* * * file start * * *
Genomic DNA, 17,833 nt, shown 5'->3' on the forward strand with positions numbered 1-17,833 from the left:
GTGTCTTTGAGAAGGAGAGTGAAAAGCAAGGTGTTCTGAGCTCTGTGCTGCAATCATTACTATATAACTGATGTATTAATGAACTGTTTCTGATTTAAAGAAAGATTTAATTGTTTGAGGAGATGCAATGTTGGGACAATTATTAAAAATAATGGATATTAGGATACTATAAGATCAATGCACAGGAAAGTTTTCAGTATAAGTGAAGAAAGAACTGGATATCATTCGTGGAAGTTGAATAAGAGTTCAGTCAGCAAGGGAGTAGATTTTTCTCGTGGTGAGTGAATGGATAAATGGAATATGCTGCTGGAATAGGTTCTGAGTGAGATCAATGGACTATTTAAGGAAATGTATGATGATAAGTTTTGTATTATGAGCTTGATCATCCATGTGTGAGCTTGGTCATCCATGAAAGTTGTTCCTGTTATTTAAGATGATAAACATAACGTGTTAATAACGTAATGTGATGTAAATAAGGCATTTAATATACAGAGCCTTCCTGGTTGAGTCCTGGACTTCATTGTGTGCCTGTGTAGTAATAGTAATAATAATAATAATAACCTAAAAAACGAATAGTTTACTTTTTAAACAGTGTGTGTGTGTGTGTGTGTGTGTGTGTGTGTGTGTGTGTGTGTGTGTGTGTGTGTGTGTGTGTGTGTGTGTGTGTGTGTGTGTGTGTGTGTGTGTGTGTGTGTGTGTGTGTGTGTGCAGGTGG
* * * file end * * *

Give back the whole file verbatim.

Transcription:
Genomic DNA, 17,833 nt, shown 5'->3' on the forward strand with positions numbered 1-17,833 from the left:
GTGTCTTTGAGAAGGAGAGTGAAAAGCAAGGTGTTCTGAGCTCTGTGCTGCAATCATTACTATATAACTGATGTATTAATGAACTGTTTCTGATTTAAAGAAAGATTTAATTGTTTGAGGAGATGCAATGTTGGGACAATTATTAAAAATAATGGATATTAGGATACTATAAGATCAATGCACAGGAAAGTTTTCAGTATAAGTGAAGAAAGAACTGGATATCATTCGTGGAAGTTGAATAAGAGTTCAGTCAGCAAGGGAGTAGATTTTTCTCGTGGTGAGTGAATGGATAAATGGAATATGCTGCTGGAATAGGTTCTGAGTGAGATCAATGGACTATTTAAGGAAATGTATGATGATAAGTTTTGTATTATGAGCTTGATCATCCATGTGTGAGCTTGGTCATCCATGAAAGTTGTTCCTGTTATTTAAGATGATAAACATAACGTGTTAATAACGTAATGTGATGTAAATAAGGCATTTAATATACAGAGCCTTCCTGGTTGAGTCCTGGACTTCATTGTGTGCCTGTGTAGTAATAGTAATAATAATAATAATAACCTAAAAAACGAATAGTTTACTTTTTAAACAGTGTGTGTGTGTGTGTGTGTGTGTGTGTGTGTGTGTGTGTGTGTGTGTGTGTGTGTGTGTGTGTGTGTGTGTGTGTGTGTGTGTGTGTGTGTGTGTGTGTGTGTGTGTGTGTGTGTGCAGGTGG